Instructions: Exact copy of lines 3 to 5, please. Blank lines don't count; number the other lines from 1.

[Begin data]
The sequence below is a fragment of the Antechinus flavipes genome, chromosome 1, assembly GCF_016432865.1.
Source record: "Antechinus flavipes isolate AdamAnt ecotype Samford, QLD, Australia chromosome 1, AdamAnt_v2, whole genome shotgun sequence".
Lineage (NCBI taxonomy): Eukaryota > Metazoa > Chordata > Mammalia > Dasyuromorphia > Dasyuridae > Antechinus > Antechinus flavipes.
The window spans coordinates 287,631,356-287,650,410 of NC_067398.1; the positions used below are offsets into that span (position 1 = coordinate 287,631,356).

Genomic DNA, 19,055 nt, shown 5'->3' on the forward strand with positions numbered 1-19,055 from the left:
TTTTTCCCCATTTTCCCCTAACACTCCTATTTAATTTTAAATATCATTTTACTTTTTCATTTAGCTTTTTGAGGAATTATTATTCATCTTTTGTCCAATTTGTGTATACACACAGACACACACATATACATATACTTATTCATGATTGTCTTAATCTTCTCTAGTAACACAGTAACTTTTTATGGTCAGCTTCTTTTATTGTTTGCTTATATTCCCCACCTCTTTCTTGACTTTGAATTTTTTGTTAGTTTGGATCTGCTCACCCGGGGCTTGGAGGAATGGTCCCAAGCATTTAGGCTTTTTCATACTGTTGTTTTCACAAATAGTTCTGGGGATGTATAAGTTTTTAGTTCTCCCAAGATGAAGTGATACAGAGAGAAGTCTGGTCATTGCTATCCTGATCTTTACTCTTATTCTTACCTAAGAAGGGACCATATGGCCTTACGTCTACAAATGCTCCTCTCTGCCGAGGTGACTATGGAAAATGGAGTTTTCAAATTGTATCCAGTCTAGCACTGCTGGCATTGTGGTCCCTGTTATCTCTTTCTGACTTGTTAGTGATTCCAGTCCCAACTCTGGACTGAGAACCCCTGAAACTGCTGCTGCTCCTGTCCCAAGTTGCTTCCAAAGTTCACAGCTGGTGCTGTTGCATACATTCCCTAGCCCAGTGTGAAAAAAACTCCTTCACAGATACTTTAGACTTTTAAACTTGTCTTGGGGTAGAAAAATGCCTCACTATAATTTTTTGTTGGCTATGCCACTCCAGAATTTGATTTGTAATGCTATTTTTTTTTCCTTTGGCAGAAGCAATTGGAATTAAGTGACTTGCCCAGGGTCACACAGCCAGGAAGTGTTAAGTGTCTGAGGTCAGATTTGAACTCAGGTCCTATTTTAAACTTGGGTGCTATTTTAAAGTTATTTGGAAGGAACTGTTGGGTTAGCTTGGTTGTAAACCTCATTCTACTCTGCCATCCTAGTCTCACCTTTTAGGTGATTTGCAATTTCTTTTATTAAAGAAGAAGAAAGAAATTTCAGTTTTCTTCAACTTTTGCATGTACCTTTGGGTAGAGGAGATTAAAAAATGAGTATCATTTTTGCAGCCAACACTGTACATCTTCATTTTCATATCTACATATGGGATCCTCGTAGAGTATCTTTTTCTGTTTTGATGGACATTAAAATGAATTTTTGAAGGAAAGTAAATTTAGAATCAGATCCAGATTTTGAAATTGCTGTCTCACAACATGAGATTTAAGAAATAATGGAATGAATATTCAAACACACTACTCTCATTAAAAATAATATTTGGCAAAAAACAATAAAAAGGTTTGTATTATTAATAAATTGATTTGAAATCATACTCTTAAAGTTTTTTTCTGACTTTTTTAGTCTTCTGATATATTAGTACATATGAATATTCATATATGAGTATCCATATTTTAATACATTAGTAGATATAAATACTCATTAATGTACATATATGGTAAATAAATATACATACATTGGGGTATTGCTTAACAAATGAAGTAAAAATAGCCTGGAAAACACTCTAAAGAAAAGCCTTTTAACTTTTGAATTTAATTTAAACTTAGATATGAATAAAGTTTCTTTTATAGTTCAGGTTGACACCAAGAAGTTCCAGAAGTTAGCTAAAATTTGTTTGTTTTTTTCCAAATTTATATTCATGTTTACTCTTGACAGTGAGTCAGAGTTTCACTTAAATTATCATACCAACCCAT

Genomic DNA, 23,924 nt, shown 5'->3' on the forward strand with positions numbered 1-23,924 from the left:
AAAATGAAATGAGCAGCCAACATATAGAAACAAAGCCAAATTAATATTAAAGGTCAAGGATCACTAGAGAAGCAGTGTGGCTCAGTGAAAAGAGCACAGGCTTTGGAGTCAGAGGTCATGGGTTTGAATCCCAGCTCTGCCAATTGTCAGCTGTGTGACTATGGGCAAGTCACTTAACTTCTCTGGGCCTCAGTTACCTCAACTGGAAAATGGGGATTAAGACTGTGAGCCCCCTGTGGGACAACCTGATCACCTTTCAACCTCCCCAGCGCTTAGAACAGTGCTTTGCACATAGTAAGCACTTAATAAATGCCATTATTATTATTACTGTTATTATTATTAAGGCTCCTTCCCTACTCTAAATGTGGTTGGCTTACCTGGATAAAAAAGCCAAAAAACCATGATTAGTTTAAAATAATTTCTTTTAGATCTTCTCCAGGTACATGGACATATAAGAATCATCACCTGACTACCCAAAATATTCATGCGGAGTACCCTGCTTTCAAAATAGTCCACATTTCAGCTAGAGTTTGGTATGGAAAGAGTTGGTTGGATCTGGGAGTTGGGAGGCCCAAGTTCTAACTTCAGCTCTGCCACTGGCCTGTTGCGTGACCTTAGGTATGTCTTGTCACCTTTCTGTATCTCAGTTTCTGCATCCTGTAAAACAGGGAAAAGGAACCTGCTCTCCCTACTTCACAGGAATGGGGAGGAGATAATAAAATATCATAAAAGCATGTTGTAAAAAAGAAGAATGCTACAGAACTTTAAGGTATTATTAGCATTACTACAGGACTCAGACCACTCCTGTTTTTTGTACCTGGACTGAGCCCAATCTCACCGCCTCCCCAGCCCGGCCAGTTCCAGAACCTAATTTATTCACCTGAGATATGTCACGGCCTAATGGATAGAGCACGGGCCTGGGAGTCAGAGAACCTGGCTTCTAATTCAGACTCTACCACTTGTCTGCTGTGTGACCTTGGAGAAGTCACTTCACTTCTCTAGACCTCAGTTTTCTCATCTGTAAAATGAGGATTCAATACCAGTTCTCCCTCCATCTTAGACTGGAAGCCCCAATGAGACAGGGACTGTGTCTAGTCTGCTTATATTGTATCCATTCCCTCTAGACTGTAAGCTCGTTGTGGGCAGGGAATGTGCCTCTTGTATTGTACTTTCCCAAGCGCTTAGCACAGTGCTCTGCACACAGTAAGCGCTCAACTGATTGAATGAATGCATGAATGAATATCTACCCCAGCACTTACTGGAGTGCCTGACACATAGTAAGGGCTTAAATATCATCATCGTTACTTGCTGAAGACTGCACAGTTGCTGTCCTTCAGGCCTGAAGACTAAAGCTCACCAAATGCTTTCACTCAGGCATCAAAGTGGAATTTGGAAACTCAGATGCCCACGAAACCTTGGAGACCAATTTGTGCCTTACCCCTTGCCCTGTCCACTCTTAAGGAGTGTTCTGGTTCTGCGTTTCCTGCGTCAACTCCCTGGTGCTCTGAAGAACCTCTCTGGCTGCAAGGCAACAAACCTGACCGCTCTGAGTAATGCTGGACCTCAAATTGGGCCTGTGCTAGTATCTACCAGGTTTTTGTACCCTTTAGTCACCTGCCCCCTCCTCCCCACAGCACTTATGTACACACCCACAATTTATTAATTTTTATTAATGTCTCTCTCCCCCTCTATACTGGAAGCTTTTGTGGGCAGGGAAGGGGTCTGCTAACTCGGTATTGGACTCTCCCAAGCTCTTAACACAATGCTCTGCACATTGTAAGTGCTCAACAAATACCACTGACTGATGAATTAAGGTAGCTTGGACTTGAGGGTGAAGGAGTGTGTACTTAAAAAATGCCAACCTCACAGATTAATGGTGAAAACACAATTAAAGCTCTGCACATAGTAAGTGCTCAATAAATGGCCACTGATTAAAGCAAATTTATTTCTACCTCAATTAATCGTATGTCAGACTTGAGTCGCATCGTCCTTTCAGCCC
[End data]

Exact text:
Lineage (NCBI taxonomy): Eukaryota > Metazoa > Chordata > Mammalia > Dasyuromorphia > Dasyuridae > Antechinus > Antechinus flavipes.
The window spans coordinates 287,631,356-287,650,410 of NC_067398.1; the positions used below are offsets into that span (position 1 = coordinate 287,631,356).

Genomic DNA, 19,055 nt, shown 5'->3' on the forward strand with positions numbered 1-19,055 from the left: